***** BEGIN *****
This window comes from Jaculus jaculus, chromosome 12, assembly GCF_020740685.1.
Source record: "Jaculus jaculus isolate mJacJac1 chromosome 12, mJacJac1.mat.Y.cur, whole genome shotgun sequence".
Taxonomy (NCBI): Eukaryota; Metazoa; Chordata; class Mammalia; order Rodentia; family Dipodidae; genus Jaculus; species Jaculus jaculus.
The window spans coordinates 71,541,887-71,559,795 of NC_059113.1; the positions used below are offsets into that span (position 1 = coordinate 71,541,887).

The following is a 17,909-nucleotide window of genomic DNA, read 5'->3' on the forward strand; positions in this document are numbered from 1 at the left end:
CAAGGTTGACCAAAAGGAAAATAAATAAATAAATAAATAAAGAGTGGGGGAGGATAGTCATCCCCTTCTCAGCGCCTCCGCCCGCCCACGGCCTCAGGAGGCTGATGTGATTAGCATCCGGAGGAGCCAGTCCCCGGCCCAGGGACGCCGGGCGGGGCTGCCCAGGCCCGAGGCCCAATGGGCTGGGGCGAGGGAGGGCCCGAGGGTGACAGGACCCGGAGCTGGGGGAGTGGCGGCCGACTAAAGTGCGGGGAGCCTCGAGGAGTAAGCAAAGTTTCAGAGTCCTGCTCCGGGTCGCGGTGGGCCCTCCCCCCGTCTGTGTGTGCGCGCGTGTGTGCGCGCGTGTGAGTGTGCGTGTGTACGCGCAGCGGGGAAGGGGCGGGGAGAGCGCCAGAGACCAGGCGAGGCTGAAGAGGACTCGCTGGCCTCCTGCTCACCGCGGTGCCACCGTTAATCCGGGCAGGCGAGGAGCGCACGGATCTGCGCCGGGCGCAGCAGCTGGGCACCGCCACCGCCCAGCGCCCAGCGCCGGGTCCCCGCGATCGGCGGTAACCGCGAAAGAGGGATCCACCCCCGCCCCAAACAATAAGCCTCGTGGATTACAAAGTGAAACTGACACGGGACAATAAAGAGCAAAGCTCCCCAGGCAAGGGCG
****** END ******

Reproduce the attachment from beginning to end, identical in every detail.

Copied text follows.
This window comes from Jaculus jaculus, chromosome 12, assembly GCF_020740685.1.
Source record: "Jaculus jaculus isolate mJacJac1 chromosome 12, mJacJac1.mat.Y.cur, whole genome shotgun sequence".
Taxonomy (NCBI): Eukaryota; Metazoa; Chordata; class Mammalia; order Rodentia; family Dipodidae; genus Jaculus; species Jaculus jaculus.
The window spans coordinates 71,541,887-71,559,795 of NC_059113.1; the positions used below are offsets into that span (position 1 = coordinate 71,541,887).

The following is a 17,909-nucleotide window of genomic DNA, read 5'->3' on the forward strand; positions in this document are numbered from 1 at the left end:
CAAGGTTGACCAAAAGGAAAATAAATAAATAAATAAATAAAGAGTGGGGGAGGATAGTCATCCCCTTCTCAGCGCCTCCGCCCGCCCACGGCCTCAGGAGGCTGATGTGATTAGCATCCGGAGGAGCCAGTCCCCGGCCCAGGGACGCCGGGCGGGGCTGCCCAGGCCCGAGGCCCAATGGGCTGGGGCGAGGGAGGGCCCGAGGGTGACAGGACCCGGAGCTGGGGGAGTGGCGGCCGACTAAAGTGCGGGGAGCCTCGAGGAGTAAGCAAAGTTTCAGAGTCCTGCTCCGGGTCGCGGTGGGCCCTCCCCCCGTCTGTGTGTGCGCGCGTGTGTGCGCGCGTGTGAGTGTGCGTGTGTACGCGCAGCGGGGAAGGGGCGGGGAGAGCGCCAGAGACCAGGCGAGGCTGAAGAGGACTCGCTGGCCTCCTGCTCACCGCGGTGCCACCGTTAATCCGGGCAGGCGAGGAGCGCACGGATCTGCGCCGGGCGCAGCAGCTGGGCACCGCCACCGCCCAGCGCCCAGCGCCGGGTCCCCGCGATCGGCGGTAACCGCGAAAGAGGGATCCACCCCCGCCCCAAACAATAAGCCTCGTGGATTACAAAGTGAAACTGACACGGGACAATAAAGAGCAAAGCTCCCCAGGCAAGGGCG